Before Coming to America
Worldwide income is the extent of income taxes in most countries where one is a resident or citizen, according to ExpatExchange.com. Non-residents are only taxed on income earned concurrent with the basic premise of taxation that states the country of income source maintains first right of taxation over income earned in that country.
The Substantial Presence Test (SPT) is used to determine if you are a resident alien to U.S. tax authorities. ExpatExchange.com reports that if you have been in the U.S. for at least 31 days in the current year and the result of the following formula must result in 183 days or greater to be considered a U.S. resident alien. For the purpose of the formula, partial days are counted as full days. Fractional days also add, while any remaining fractional days are not rounded up or down but dropped instead.
[100 percent of the physical days of U.S. presence (current year)] + [1/3 of the days of U.S. presence (year before)] + [1/6 of the days of U.S. presence (two years before)]
In order to remain a U.S. resident alien, your SPT must continue to be greater than 183 days on an annual U.S. tax period basis each year, according to ExpatExchange.com.
Aliens can change out of U.S. tax residency, according to ExpatExchange.com. The fractional lookback rule is not effectual when a U.S. resident alien has a SPT of less than 183 days in the current year but exceeding 183 days with an excesss of days using the rule, according to U.S. domestic law.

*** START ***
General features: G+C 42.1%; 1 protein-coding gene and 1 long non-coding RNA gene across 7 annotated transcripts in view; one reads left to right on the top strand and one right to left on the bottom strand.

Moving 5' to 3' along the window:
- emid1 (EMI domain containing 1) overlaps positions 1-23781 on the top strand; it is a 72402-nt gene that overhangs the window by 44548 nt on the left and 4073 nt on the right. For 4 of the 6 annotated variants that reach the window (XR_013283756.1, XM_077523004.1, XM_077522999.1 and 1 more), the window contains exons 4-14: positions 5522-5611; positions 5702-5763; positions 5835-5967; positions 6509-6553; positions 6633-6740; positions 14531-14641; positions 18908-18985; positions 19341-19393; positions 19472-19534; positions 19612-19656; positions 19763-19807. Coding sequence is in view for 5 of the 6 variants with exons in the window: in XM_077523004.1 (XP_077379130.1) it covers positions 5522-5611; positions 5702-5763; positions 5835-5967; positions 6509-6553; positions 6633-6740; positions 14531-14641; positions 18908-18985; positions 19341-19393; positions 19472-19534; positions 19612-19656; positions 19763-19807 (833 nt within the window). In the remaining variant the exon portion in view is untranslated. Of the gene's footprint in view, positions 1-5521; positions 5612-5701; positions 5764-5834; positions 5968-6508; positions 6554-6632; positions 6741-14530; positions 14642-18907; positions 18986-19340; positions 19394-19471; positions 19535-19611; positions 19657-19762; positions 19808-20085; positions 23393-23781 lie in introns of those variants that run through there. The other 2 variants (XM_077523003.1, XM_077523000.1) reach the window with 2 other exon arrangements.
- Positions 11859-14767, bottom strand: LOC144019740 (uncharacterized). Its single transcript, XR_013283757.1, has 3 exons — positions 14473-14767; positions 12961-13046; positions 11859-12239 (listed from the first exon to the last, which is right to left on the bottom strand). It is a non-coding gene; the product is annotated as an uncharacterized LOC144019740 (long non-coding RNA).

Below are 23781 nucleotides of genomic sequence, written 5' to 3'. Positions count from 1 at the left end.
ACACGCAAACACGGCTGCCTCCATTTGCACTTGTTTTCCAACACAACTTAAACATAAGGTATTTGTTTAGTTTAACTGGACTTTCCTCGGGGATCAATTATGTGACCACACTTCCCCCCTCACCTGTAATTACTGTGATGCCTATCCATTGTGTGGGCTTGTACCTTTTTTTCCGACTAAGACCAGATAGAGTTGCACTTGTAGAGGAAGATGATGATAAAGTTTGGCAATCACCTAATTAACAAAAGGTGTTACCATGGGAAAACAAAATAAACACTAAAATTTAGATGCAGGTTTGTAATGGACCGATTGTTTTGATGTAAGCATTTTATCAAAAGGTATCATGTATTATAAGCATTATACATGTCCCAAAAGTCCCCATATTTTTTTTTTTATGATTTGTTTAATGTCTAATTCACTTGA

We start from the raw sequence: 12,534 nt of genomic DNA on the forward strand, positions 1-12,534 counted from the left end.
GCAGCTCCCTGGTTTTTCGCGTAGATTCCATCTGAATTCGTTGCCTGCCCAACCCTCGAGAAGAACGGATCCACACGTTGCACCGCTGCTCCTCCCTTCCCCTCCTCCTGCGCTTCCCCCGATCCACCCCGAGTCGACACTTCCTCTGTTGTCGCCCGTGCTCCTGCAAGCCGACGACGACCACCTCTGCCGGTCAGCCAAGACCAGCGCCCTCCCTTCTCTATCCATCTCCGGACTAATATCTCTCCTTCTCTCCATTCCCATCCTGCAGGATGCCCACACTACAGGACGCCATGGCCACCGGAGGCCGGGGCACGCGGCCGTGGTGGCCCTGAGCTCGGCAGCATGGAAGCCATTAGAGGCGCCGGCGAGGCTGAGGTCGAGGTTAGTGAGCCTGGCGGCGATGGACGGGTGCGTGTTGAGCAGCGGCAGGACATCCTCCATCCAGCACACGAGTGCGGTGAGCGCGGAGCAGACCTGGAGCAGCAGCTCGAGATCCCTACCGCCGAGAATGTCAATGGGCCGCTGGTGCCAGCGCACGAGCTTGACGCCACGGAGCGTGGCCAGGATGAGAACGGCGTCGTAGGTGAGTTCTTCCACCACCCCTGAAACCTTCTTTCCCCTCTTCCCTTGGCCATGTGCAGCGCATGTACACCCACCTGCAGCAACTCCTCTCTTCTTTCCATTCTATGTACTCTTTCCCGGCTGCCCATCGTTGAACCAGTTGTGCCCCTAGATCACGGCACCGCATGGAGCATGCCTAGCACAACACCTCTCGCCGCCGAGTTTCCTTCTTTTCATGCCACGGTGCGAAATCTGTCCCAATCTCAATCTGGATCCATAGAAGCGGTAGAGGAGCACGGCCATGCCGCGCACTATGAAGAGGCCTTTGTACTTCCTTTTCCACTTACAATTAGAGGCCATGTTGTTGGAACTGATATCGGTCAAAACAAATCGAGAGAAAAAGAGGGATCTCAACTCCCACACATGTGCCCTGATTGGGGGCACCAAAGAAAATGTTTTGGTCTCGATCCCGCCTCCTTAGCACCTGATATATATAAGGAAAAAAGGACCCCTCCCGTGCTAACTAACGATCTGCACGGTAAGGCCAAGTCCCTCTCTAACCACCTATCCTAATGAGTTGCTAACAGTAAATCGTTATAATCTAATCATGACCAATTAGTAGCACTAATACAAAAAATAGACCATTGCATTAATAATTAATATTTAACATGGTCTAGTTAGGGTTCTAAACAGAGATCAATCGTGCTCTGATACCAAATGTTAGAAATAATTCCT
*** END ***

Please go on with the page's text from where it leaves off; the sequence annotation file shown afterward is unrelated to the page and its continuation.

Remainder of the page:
These resident aliens must complete an Internal Revenue Service (IRS) Form 8840, Closer Connection Exception Statement for Aliens.  The IRS recommends you review the conditions  for the completion of IRS Form 8840 to ensure conformity, according to the IRS.
Those meeting their SPT using days in the current year alone do not have relief using the fractional lookback rule. ExpatExchange.com reports that articles covering residency in federally negotiated income tax treaties or a “treaty tiebreaker” would be sought to find relief in this case.
Income connected with U.S. trade or business to U.S. nonresident aliens is fully taxable, according to ExpatExchange.com. These people must complete an IRS Form 1040NR, U.S. Nonresident Alien Income Tax Return  Claiming exemptions or deductions is more tightly controlled in this form. Conversion to calendar year reporting may be necessary.
Those achieving U.S. non-resident and resident status in the same tax year should complete either an IRS Form 1040  or 1040NR, according to ExpatExchange.com. They should clearly write “Dual Status Return” on the top the form used though, according to the IRS.
Additional forms, security clearances and more information intensive visa applications are now required since September 11, 2001, according to the The U.S. State Department. Review current visa processing procedures  in planning your business trip.